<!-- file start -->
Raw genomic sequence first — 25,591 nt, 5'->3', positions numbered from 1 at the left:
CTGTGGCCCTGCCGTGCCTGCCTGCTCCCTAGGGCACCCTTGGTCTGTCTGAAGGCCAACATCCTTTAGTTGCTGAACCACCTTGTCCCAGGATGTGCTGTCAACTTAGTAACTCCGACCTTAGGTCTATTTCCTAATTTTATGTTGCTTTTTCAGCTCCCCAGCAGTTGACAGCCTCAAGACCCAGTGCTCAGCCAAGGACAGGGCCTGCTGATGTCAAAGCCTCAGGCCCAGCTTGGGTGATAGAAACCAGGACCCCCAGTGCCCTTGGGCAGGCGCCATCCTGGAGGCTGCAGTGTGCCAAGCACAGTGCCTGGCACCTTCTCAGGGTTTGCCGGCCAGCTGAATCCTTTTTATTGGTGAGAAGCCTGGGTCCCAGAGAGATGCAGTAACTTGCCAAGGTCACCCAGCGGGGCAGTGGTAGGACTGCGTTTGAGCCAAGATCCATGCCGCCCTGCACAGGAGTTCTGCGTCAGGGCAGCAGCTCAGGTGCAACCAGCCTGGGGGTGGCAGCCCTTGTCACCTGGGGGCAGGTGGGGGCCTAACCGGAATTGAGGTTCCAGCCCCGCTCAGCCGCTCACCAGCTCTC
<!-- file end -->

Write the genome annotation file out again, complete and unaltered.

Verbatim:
Raw genomic sequence first — 25,591 nt, 5'->3', positions numbered from 1 at the left:
CTGTGGCCCTGCCGTGCCTGCCTGCTCCCTAGGGCACCCTTGGTCTGTCTGAAGGCCAACATCCTTTAGTTGCTGAACCACCTTGTCCCAGGATGTGCTGTCAACTTAGTAACTCCGACCTTAGGTCTATTTCCTAATTTTATGTTGCTTTTTCAGCTCCCCAGCAGTTGACAGCCTCAAGACCCAGTGCTCAGCCAAGGACAGGGCCTGCTGATGTCAAAGCCTCAGGCCCAGCTTGGGTGATAGAAACCAGGACCCCCAGTGCCCTTGGGCAGGCGCCATCCTGGAGGCTGCAGTGTGCCAAGCACAGTGCCTGGCACCTTCTCAGGGTTTGCCGGCCAGCTGAATCCTTTTTATTGGTGAGAAGCCTGGGTCCCAGAGAGATGCAGTAACTTGCCAAGGTCACCCAGCGGGGCAGTGGTAGGACTGCGTTTGAGCCAAGATCCATGCCGCCCTGCACAGGAGTTCTGCGTCAGGGCAGCAGCTCAGGTGCAACCAGCCTGGGGGTGGCAGCCCTTGTCACCTGGGGGCAGGTGGGGGCCTAACCGGAATTGAGGTTCCAGCCCCGCTCAGCCGCTCACCAGCTCTC